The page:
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Russia’s Top Food Retailer Fights Online Rivals with In-Store Tech

The X5 Retail Group is hunting down the world’s best shopping technology in its bid to stay ahead of the online competition.

X5 Retail Group is Russia's largest food retailer by revenue. Moskva News Agency

Russia’s traditional retail industry is facing a do-or-die moment, as e-commerce flourishes and eats into the market share of more established players. 

One of Russia’s largest retail companies — X5 Retail Group, which owns a number of supermarket chains — is itself turning to technology in an effort to stay ahead.

Relying on economies of scale to hone efficiency isn’t enough, X5’s head of strategy Vladimir Salakhutdinov, told bne IntelliNews. Russia’s largest retailer by revenue must maintain a relentless focus on innovation and adopting cutting-edge retail tech across every aspect of its business if it is going to remain Russia’s number one, Salakhutdinov says.

“Our goal is to make all of our decisions data-driven and to automate more of our processes,’’ said Salakhutdinov. “This approach can help us achieve greater efficiency in everything we do, from centralized monitoring of electricity usage at our stores to ensuring our produce shelves are properly stocked with fruits and vegetables or that queues at the checkout tills don’t get too long.’’

X5 uses data to pinpoint areas where the food retailer can become more efficient and sustainable. The company has already set up its own in-house tech team and has a global start-up scouting program to unearth new retail tech solutions, which are then adapted to X5’s business by the in-house team.

One of the most recent examples was a combination of video monitoring and artificial intelligence to watch produce sections and automatically inform store staff if a certain product runs low, or if an employee needs to tidy up the section.

“We are testing this technology to see whether it can tell if cucumbers are about to run out, or if apples and oranges have been mixed together,” says Salakhutdinov who says the technology should improve the in-store experience for the customer, while freeing up staff to take care of other tasks.

“We test innovations by piloting them in select stores and making the necessary adjustments before rolling them out across our entire network of over 15,700 stores,’’ Salakhutdinov said. 

“As a publicly traded company, it’s important for us to be cost-conscious. We adopt innovations and roll them out across our stores only when it makes sense from a financial perspective.’’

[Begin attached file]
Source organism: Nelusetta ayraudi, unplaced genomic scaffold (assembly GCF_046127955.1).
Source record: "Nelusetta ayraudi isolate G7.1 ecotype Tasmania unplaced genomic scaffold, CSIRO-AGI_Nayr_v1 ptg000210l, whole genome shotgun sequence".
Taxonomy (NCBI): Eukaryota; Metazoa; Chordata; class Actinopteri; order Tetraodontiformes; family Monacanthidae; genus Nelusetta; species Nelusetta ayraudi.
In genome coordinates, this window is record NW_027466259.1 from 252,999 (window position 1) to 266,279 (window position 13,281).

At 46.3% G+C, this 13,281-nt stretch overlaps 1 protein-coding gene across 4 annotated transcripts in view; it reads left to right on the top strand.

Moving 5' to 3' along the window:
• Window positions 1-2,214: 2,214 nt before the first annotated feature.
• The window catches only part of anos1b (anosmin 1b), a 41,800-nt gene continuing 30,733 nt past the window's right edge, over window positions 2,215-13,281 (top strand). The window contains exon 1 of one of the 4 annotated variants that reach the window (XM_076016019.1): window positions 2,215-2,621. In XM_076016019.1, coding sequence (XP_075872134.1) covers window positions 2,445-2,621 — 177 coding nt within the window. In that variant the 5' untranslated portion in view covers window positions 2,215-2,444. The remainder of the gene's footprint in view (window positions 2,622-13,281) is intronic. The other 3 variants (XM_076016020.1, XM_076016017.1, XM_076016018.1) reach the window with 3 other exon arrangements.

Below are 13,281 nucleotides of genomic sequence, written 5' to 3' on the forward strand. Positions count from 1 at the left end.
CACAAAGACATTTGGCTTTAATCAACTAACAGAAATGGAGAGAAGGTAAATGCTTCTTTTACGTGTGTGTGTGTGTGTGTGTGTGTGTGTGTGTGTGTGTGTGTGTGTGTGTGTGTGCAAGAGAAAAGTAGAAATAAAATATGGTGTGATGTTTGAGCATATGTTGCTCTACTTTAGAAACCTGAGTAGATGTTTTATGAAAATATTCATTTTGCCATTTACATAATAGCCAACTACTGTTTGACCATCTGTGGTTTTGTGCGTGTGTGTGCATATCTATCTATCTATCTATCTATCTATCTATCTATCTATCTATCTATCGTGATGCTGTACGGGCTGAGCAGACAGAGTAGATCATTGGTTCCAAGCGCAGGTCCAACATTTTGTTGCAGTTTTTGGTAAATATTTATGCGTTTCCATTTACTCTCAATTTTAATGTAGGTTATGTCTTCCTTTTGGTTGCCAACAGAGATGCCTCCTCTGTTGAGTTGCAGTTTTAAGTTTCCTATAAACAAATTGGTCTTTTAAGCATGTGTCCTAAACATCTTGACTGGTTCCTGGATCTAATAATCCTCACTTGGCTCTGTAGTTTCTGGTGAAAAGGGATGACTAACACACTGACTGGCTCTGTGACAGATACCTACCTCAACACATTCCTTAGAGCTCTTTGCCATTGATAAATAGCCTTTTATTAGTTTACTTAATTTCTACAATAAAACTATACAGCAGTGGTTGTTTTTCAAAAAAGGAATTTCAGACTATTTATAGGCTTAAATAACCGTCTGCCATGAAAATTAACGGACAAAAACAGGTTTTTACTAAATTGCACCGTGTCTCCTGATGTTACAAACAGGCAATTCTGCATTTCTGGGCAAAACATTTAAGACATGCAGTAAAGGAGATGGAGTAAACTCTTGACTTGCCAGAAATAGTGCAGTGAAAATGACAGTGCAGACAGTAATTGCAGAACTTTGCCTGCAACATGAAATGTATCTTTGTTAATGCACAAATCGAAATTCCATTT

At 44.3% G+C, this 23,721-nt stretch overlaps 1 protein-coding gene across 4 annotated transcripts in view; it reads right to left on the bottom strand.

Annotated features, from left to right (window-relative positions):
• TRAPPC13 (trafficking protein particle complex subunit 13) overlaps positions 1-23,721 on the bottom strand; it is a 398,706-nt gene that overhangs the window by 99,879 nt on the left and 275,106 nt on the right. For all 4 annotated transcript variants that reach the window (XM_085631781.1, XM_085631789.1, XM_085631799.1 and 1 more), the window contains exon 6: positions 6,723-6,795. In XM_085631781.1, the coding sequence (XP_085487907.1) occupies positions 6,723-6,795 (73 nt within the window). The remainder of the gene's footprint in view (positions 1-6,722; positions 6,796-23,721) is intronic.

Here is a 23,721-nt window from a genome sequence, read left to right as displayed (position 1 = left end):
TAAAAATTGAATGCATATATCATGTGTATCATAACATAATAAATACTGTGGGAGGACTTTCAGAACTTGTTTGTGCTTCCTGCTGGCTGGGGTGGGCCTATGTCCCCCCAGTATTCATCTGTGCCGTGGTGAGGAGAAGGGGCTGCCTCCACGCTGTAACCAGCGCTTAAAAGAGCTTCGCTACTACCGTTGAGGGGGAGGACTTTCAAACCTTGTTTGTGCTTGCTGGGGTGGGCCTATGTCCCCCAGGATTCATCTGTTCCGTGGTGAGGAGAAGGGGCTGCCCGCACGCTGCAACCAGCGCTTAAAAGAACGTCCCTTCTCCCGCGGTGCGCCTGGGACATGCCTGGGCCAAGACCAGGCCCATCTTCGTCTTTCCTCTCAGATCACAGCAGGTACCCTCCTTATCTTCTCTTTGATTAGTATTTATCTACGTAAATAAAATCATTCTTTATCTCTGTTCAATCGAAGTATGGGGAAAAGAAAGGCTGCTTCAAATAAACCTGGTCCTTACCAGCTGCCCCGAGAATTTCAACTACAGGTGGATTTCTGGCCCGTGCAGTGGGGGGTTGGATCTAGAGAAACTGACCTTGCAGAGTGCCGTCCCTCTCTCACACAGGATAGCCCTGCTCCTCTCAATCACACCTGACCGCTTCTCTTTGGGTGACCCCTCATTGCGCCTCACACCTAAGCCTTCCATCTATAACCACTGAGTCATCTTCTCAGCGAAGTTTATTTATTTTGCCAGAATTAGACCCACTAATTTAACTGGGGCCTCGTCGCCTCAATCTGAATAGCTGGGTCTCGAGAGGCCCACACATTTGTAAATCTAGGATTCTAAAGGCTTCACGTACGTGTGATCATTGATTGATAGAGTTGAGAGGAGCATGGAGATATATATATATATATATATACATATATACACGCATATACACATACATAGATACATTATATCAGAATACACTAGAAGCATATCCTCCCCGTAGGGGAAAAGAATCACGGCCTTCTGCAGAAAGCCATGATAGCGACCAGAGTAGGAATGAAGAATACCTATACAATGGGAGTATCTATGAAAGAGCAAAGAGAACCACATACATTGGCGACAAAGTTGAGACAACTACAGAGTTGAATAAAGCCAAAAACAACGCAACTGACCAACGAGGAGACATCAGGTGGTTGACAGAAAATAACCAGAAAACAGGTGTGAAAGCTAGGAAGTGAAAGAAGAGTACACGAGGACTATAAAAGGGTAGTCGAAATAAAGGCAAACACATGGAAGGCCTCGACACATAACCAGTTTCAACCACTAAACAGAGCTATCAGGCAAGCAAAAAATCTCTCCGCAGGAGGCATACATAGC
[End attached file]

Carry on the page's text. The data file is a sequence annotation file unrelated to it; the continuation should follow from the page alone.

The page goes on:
X5’s new self-checkouts are another example of a recent innovation that have been introduced to its Pyaterochka supermarket stores across Moscow.

Self-checkouts are already used by many U.S. and European retailers, but X5 has built its own version. Its own tech team created both the hardware and the software that runs the checkouts to ensure they integrate with X5’s existing software, while keeping production costs down.

“We are a big chain, so we developed our own checkouts because it’s cheaper. In fact, it’s several times cheaper, which enables us to scale the technology across our stores,” Salakhutdinov said.

Other innovations are more radical. The company is currently experimenting with a new store concept similar to Amazon Go, which focuses on faster service and greater convenience. X5 has built a 20 square meter prototype store that is almost 100% automated called “Pyaterochka on the Go.” The concept store uses a combination of video technology, a mobile app and artificial intelligence to minimize the staff needed to run the store to the absolute minimum.

Salakhutdinov says that X5’s goal is not to remove the human element from stores completely, but to free up staff time to focus on helping customers on the shop floor, which X5 believes is becoming increasingly important to Russian consumers.

It’s an ongoing process and X5 has two so-called lab stores for both its Pyaterochka and Perekrestok brands, where new ideas are tested. These on-site offices enable X5 to try out new tech solutions in a real store environment and see how consumers respond to innovations before they are rolled out across one of the world’s largest food retail networks.

“Innovation is about trial and error,’’ Salakhutdinov said. “We are continuously testing new things to make sure we are prepared for the future.”

This article first appeared in bne IntelliNews.

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